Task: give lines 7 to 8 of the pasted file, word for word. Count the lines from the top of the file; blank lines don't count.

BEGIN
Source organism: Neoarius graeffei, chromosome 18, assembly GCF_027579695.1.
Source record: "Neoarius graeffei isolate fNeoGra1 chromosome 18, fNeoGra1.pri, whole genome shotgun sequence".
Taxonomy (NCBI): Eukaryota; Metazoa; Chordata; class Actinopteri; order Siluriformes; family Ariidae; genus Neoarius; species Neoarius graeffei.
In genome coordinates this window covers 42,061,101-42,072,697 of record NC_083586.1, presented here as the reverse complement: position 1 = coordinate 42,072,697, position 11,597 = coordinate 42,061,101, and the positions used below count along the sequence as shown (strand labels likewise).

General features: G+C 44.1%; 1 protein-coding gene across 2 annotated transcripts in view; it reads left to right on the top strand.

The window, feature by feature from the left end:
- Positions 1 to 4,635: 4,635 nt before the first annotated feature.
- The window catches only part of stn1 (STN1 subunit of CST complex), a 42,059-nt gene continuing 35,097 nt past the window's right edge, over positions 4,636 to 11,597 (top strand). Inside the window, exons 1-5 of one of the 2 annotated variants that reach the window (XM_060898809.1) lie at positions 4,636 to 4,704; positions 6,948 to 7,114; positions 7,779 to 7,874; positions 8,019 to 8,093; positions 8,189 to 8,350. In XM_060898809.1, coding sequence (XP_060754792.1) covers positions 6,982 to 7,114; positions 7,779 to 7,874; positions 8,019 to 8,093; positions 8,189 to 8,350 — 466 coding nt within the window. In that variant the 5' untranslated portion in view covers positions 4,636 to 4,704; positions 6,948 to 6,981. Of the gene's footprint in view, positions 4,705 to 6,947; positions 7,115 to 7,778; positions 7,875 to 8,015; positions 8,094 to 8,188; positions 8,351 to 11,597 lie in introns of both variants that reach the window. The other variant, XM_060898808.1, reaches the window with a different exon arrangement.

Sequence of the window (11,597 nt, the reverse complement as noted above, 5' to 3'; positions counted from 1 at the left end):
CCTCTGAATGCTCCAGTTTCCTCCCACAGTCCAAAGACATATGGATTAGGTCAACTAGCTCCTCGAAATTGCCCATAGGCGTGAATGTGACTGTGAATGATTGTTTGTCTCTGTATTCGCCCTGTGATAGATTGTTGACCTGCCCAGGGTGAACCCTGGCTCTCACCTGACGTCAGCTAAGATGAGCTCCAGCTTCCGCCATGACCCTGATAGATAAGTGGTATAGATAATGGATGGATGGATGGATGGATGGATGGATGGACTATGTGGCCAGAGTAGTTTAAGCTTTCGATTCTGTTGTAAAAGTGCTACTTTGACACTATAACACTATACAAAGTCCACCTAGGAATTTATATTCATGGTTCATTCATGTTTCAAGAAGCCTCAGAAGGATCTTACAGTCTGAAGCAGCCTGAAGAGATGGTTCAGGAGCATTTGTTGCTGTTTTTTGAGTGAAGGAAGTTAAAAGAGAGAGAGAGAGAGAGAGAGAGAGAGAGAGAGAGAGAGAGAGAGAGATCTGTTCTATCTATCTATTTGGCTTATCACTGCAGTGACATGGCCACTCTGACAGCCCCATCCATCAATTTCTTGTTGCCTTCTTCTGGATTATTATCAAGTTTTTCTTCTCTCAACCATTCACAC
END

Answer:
- Positions 1 to 4,635: 4,635 nt before the first annotated feature.
- The window catches only part of stn1 (STN1 subunit of CST complex), a 42,059-nt gene continuing 35,097 nt past the window's right edge, over positions 4,636 to 11,597 (top strand). Inside the window, exons 1-5 of one of the 2 annotated variants that reach the window (XM_060898809.1) lie at positions 4,636 to 4,704; positions 6,948 to 7,114; positions 7,779 to 7,874; positions 8,019 to 8,093; positions 8,189 to 8,350. In XM_060898809.1, coding sequence (XP_060754792.1) covers positions 6,982 to 7,114; positions 7,779 to 7,874; positions 8,019 to 8,093; positions 8,189 to 8,350 — 466 coding nt within the window. In that variant the 5' untranslated portion in view covers positions 4,636 to 4,704; positions 6,948 to 6,981. Of the gene's footprint in view, positions 4,705 to 6,947; positions 7,115 to 7,778; positions 7,875 to 8,015; positions 8,094 to 8,188; positions 8,351 to 11,597 lie in introns of both variants that reach the window. The other variant, XM_060898808.1, reaches the window with a different exon arrangement.